IMAP and POP are the protocols which are used to allow you to download messages from mail servers on your computer and access them with the help of email mail clients (i.e. Microsoft Outlook, Mozilla Thunderbird etc.). The advantage to this technology is that you can access your emails via a feature-rich browser-independent mail client. In case of POP, you get offline access to old mails too.
What’s the Difference Between IMAP and POP?
IMAP and POP are two different protocols. There are many differences between these two. The main difference is that IMAP(Internet Messaged Access Protocol) always syncs with mail server so that any changes you make in your mail client (Microsoft Outlook, Thunderbird) will instantly appear on your webmail inbox.
On the other hand, in POP(Post Office Protocol), your mail client account and mail server are not synced. It means whatever changes you make to your email account in the mail client will not be transferred to the webmail inbox.
In simple terms, if you are using IMAP and mark a mail as read, it gets marked as read in your web based inbox too (because the changes are happening on the server). However, this won’t be the case if you are using POP, because the mails are downloaded to your PC and the changes won’t reflect on the server.
Different mail services have different settings for dealing with protocols. In Gmail you can find options to activate both the protocols: POP and IMAP (Go to settings -> Forwarding and POP/IMAP). In Hotmail, only POP is present and it doesn’t support IMAP.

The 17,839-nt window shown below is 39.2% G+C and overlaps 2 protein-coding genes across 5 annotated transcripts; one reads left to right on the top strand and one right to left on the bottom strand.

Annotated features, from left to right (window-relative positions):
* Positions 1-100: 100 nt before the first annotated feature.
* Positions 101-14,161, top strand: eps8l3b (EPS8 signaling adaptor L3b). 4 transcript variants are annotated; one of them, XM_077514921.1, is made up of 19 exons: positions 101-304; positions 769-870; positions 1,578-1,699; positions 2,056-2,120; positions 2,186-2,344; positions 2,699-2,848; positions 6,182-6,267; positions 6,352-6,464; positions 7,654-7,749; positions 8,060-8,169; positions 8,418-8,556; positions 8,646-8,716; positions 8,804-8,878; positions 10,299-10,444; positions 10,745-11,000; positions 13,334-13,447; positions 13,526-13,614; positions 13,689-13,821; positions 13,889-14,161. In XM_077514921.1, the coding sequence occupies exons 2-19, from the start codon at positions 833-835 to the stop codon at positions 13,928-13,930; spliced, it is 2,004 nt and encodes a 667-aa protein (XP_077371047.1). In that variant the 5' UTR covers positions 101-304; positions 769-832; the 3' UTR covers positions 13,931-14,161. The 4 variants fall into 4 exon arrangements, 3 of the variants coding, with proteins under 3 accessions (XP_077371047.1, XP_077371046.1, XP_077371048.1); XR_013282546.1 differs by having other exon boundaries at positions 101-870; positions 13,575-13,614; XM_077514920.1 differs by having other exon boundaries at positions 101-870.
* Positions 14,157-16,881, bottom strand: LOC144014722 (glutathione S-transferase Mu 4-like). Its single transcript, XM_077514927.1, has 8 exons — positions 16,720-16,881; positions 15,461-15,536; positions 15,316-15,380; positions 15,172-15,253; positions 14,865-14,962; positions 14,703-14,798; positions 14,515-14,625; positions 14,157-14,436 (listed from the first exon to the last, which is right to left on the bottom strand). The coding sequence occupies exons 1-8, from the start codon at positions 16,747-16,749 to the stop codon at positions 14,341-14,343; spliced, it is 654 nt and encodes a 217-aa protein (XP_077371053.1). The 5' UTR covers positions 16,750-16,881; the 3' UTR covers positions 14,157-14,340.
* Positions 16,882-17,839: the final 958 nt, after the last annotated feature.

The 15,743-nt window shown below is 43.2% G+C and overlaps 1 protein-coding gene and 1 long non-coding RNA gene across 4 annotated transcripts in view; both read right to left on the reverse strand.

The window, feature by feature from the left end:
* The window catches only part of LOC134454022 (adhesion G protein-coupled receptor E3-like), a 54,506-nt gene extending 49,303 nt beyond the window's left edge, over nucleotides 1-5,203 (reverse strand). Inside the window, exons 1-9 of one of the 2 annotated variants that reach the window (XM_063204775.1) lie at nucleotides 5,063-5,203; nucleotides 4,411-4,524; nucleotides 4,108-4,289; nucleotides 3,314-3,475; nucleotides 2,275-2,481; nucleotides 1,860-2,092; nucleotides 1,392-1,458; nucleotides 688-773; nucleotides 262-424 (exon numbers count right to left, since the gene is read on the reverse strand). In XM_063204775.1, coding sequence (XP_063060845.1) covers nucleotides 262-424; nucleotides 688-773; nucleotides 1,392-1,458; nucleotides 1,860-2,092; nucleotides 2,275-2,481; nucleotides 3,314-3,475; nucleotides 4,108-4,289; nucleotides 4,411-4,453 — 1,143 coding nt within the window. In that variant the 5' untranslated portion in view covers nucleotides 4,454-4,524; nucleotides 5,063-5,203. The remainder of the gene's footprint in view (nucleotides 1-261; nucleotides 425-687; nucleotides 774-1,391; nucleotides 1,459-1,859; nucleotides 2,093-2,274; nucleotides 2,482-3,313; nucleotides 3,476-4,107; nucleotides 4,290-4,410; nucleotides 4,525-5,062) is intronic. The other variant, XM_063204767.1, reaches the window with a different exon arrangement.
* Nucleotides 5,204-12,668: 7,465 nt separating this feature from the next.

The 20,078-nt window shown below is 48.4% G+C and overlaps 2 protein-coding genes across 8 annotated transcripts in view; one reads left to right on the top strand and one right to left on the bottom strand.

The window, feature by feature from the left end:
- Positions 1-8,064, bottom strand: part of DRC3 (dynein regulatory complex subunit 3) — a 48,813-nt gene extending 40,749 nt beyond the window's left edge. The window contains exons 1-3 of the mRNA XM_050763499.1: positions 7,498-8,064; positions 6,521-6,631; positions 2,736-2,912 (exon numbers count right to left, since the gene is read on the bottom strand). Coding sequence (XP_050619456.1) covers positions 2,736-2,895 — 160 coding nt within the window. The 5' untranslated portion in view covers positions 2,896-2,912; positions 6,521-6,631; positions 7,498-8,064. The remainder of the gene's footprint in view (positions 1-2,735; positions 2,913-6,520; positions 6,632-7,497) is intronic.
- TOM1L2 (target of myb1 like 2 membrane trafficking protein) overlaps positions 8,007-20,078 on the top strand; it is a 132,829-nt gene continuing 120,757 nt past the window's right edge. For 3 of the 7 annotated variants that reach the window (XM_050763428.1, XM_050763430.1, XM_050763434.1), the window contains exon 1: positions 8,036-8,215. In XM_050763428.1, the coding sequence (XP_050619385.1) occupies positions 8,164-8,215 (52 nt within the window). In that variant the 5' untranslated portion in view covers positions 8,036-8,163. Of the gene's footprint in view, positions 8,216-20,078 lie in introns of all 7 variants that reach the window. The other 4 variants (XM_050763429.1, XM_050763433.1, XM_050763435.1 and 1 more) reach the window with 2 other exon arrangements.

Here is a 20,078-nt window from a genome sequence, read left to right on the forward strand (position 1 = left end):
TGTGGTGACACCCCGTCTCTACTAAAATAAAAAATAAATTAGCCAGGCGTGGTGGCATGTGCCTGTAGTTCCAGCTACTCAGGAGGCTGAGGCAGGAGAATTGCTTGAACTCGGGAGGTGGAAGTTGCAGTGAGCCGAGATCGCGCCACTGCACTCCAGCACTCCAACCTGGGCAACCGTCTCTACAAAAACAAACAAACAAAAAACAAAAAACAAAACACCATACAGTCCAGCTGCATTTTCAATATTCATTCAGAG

The biggest advantage of using IMAP is you can access your mail from multiple mail clients and each client detects the change in real-time. Suppose mail server is connected with two different mail clients (let’s say Client 1 and Client 2) on different computers. If the user deletes a message in mail client 1, the change will appear on mail server immediately and also on mail client 2. In IMAP all messages from mail clients and servers are synced with each other.
You can download emails from mail server to your PC using POP. After downloading, the original mail is removed from the server and hence you can’t access it from another computer (Note: In Gmail there is an option to keep the copy of mail in inbox. Thunderbird also provides an option to leave messages on server until you delete them). But there are lots of other options missing (for ex. if you send a message from mail client then you won’t find that message under sent items in your mailbox).